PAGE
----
My Alternate Universe


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I can sum up all I know about newborns in three words:  Not.  A.  Lot.

We brought home both of our girls at about one year old so newborns are a novelty.  I’ve never even considered for a moment what a newborn BOY would be like.  Which is why last night may have been the most interesting and, um, challenging of my entire life.

My friend’s daughter had a baby boy last Monday.  On Tuesday, Baby A’s blood test came back positive for Xanax.  Social services arrived promptly and a plan was made for the baby to go home with the parents who live with my friend.  The baby daddy’s grandmother agreed to come over every day to supervise the visits between mother and child.  Unfortunately, the caseworker’s supervisor nixed the idea and plans were moving quickly to place Baby A in state custody.

As a general rule, I’m not for the DSS mission which is “family reunification”.  I think their primary goal should be the welfare of the child.  In some cases, that means “screw reunification”.  But in this case, I believed in the baby’s parents desire (and hopefully their ability) to do the right thing by their beautiful new son.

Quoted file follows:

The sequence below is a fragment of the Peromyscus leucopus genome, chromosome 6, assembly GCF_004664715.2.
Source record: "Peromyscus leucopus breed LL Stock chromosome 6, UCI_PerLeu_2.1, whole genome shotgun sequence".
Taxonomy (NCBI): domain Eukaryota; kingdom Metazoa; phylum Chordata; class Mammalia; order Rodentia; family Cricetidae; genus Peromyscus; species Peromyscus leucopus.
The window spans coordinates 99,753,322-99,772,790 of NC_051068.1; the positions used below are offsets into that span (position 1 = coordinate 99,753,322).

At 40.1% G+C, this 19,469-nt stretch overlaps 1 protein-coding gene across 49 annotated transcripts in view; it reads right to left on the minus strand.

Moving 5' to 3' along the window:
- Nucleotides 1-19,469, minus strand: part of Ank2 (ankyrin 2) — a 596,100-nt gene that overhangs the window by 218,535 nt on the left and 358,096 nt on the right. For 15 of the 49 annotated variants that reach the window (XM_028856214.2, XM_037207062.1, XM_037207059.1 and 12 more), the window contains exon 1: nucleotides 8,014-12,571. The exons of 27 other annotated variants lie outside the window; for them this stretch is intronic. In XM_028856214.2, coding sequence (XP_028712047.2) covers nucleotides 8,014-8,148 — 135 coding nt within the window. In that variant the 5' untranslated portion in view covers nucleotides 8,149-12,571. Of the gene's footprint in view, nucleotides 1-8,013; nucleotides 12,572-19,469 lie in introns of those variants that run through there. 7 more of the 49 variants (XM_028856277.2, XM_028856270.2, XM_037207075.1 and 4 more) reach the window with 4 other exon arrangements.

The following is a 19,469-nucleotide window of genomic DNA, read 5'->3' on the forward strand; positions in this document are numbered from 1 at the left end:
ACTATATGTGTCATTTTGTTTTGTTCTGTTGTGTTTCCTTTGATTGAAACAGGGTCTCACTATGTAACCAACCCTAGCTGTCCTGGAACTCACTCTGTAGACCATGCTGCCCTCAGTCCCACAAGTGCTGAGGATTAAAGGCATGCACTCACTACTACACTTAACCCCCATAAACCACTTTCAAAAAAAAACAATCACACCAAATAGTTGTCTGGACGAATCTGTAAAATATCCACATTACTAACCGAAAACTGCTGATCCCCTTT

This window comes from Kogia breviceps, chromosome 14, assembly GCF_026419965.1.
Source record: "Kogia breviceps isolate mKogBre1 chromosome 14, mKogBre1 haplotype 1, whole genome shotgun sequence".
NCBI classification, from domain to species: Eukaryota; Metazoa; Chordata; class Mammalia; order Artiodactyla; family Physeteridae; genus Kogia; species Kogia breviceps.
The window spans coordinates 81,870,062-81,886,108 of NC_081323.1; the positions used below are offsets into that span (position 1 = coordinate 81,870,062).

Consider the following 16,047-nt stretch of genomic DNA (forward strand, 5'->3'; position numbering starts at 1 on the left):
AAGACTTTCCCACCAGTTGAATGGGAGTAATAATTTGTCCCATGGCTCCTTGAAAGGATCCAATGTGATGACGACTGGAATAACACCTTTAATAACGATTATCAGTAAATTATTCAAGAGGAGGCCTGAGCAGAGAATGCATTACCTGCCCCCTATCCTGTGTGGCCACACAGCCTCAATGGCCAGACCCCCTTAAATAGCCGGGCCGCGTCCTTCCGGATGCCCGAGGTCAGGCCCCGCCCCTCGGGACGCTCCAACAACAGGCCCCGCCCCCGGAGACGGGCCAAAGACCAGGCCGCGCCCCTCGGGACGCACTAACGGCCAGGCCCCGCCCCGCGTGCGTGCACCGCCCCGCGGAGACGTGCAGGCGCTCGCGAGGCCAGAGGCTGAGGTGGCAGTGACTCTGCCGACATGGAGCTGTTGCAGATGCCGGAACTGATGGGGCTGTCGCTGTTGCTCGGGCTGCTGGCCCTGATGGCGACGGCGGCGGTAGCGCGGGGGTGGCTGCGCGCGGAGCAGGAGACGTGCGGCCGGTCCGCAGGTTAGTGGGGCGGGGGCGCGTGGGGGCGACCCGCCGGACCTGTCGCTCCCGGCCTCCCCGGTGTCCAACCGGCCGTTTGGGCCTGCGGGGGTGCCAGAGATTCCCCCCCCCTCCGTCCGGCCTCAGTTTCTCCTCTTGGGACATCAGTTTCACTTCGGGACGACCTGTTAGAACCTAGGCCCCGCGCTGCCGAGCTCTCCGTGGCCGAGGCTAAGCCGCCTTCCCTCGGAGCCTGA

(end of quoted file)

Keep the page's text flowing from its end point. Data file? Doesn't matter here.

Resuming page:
Two hours after discussing it with my husband, I was signing the baby’s discharge papers at the hospital and bringing him home with me.  Because I didn’t really have anything else to do.


Tomorrow marks three weeks since we brought A home with us.  He went home with his family yesterday.  During this time, amazing things have happened to me, to my marriage, to my children and to my friends.  I have a LOT to say about it, but you deserved a little of the back story.  Come back tomorrow and I’ll fill you in on my alternate universe.